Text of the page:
Longform: Cecily McMillan Faces Prison Time. Where's the Justice in That?
Photo by Zach D. Roberts Police remove Cecily McMillan from a bus they'd commandeered for prisoner transport at Zuccotti Park on the night of St. Patrick's Day
Read our May 19 update to this story here.
On a normal day, it's not hard to get to the 11th floor of 100 Centre Street, the hulking gray building that houses much of Manhattan's criminal court system. You pass through a set of gold-rimmed doors and a metal detector and step into a dingy elevator, where no one speaks and some of your fellow riders might be in handcuffs, fresh from central booking in the basement.
On Monday, May 5, though, the crowd trying to get into Judge Ronald Zweibel's courtroom had a harder time. Security had set up a second screening post outside the courtroom doors. Phones were not permitted. Purses were pawed through, wallets opened, and everyone was wanded a second time for weapons. Inside, 33 officers ringed the room.
"I've never felt so safe," an audience member cracked, half under his breath. A couple of officers swiveled their heads toward him. He shut up.
Behind the squadron at the front of the room, Cecily McMillan was just visible. Accused of assaulting a police officer, the 25-year-old stood at the defense table flanked by her attorneys, Martin Stolar and Rebecca Heinegg. McMillan wore a floaty white dress, gray blazer, and heels in a subdued red. She paled as the jury filed in past her. None of them looked her way.
For nearly a month, these eight women and four men watched two competing versions of McMillan play out in the courtroom. The Cecily of the defense was a peaceful activist, a former cheerleader with a dorky enthusiasm for the political process and a naïve conviction that "the state" — police, politicians, the Democratic Party — can effect radical social change.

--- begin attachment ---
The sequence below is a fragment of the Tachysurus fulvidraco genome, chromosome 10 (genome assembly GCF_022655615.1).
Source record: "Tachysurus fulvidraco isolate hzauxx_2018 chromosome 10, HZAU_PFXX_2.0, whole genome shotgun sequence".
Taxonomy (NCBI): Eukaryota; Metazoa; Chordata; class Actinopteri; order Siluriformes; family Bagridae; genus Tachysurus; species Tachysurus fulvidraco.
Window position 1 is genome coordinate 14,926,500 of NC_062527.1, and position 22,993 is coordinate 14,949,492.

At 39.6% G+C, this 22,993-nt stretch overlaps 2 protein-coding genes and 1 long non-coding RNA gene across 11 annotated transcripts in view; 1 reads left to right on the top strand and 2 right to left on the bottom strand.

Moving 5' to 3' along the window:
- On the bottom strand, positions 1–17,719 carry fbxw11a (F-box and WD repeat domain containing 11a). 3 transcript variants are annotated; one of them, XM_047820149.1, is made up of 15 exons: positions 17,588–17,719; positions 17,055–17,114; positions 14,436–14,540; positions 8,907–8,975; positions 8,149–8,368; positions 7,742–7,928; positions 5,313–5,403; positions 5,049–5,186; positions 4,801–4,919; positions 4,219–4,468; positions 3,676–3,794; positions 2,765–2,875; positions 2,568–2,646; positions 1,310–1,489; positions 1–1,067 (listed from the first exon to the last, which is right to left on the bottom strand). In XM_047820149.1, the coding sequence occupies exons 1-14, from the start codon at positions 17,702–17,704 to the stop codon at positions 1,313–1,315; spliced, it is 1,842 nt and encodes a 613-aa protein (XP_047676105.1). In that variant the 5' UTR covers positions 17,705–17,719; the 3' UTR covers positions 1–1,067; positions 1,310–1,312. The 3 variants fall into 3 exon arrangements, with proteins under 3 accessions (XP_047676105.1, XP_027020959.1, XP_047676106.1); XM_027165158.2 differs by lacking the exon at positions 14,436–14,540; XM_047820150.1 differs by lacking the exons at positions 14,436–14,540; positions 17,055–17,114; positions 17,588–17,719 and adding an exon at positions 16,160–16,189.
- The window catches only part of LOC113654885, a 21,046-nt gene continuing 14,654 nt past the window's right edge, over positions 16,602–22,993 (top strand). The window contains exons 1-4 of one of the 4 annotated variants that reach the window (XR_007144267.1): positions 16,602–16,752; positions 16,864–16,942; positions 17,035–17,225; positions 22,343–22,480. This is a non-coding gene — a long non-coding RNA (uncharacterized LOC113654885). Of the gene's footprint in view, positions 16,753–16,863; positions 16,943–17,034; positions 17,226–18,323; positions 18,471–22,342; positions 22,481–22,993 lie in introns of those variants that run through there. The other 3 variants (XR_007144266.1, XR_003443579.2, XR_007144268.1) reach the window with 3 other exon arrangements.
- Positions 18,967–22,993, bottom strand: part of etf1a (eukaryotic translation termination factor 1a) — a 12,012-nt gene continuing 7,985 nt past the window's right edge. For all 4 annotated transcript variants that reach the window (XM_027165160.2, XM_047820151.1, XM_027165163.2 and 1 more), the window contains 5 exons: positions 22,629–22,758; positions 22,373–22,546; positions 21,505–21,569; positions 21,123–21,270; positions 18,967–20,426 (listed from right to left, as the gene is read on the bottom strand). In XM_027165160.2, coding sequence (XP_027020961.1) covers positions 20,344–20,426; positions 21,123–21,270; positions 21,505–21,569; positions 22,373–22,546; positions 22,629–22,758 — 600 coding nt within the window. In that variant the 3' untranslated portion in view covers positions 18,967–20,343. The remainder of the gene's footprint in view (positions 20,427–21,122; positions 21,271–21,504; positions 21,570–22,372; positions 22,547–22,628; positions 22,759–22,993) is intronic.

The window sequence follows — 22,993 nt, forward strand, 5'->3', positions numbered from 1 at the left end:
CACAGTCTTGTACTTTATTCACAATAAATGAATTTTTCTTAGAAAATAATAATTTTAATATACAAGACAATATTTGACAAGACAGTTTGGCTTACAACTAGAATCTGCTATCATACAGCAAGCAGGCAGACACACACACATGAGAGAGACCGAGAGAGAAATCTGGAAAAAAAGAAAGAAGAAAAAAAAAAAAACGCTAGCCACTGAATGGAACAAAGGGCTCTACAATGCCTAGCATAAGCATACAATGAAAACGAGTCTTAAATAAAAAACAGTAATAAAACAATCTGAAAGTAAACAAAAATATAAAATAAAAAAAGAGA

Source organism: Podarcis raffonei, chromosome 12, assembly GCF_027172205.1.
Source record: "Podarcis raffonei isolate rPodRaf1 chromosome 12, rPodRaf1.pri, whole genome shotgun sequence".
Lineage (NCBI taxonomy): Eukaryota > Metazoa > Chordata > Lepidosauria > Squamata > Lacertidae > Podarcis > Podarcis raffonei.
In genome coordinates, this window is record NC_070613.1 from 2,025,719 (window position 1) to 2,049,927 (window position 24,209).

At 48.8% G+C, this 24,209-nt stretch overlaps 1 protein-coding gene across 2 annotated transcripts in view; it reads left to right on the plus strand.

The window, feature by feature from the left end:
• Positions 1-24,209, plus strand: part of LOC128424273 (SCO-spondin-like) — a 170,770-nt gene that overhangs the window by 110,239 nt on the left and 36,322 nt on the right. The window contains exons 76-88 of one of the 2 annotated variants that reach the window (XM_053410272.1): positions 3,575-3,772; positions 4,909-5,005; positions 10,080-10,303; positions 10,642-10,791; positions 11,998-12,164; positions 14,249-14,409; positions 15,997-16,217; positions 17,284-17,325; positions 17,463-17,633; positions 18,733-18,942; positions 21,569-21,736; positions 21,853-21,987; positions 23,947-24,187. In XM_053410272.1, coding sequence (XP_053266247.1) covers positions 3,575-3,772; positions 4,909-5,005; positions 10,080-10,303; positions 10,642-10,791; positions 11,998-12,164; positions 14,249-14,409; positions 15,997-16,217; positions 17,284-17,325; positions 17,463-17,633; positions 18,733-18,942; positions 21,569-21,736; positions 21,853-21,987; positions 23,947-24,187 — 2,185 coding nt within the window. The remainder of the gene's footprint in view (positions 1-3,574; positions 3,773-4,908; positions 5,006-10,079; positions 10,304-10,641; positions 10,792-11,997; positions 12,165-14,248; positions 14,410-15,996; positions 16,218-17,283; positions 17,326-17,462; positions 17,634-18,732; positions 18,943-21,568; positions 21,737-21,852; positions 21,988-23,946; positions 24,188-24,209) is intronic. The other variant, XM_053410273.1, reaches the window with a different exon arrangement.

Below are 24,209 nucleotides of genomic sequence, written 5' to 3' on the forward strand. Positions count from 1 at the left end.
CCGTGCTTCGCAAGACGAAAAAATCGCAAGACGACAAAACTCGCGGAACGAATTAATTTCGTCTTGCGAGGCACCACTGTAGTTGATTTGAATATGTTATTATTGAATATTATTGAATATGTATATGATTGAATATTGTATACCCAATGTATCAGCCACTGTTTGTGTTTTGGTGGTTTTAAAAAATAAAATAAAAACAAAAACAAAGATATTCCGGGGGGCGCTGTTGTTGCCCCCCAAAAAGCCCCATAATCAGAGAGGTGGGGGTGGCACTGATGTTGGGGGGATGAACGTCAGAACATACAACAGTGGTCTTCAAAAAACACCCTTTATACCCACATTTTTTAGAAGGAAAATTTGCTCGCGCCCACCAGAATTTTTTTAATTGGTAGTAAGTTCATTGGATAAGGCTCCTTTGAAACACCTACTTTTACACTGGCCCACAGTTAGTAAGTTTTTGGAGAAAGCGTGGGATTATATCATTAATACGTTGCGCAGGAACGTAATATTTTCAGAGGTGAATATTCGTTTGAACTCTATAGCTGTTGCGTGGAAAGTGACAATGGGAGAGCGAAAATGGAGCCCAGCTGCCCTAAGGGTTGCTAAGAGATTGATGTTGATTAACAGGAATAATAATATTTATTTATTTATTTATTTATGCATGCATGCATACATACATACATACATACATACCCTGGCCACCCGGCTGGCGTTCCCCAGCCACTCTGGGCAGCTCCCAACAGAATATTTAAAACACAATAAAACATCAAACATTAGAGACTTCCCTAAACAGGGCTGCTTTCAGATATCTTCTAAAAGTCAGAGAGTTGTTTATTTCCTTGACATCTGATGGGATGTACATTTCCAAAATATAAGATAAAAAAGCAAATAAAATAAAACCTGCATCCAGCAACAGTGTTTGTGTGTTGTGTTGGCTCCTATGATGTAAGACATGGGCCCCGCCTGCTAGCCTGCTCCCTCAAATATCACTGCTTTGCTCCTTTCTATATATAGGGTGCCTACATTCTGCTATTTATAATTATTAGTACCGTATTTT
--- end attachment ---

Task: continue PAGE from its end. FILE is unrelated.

The prosecution described someone else altogether: a drama queen, a habitual liar, a drunken seizure-faker. It was that Cecily, they argued, who arrived at a March 17, 2012, Occupy Wall Street demonstration armed with liquid courage and brazenly assaulted a police officer, elbowing him so forcefully that his vision blurred and he sustained a cut on his face and a black eye.
Now, as the jury foreman stood, verdict in hand, after three hours of deliberation, McMillan grew paler still, until the skin around her mouth appeared blue. She stared straight ahead.
A murmur of dismay swept the room.
Judge Zweibel dismissed the jury. Assistant District Attorney Erin Choi, the lead prosecutor, asked that McMillan be jailed until her May 19 sentencing.
"That's not appropriate," Stolar objected. "Ms. McMillan has attended every single court appearance knowing exactly what the outcome could be. . . . She is not someone who's likely to cut and run." He asked that his client continue to remain free on bail.
"The defendant is remanded," the judge replied curtly.
At that, a row of McMillan's supporters stood, pointed at the judge, and began chanting, "Shame! Shame! Shame!"
Security officers shouted at the protesters to sit down. When that proved ineffective, they wrestled the noncompliant back into their seats. A fresh wave of officers poured through a side door, zip-tie handcuffs at the ready.
"Everybody out!" one yelled, and they began clearing the room.
The protesters, still chanting, were removed. The hallway became a mass of outraged humanity; two people trying to capture video of the fracas said later that court security officers forced them to delete the files . On the sidewalk outside, a group of McMillan supporters who call themselves Justice for Cecily gathered along with Stolar for a press conference. Many looked near tears.
"Will Cecily be coming out this front door?" one former occupier asked hopefully, evidently not having absorbed what had just happened.
"Cecily is not coming out," Stolar replied.
As he spoke, the newly minted convict was being escorted through a back door and loaded onto a bus bound for Rikers Island.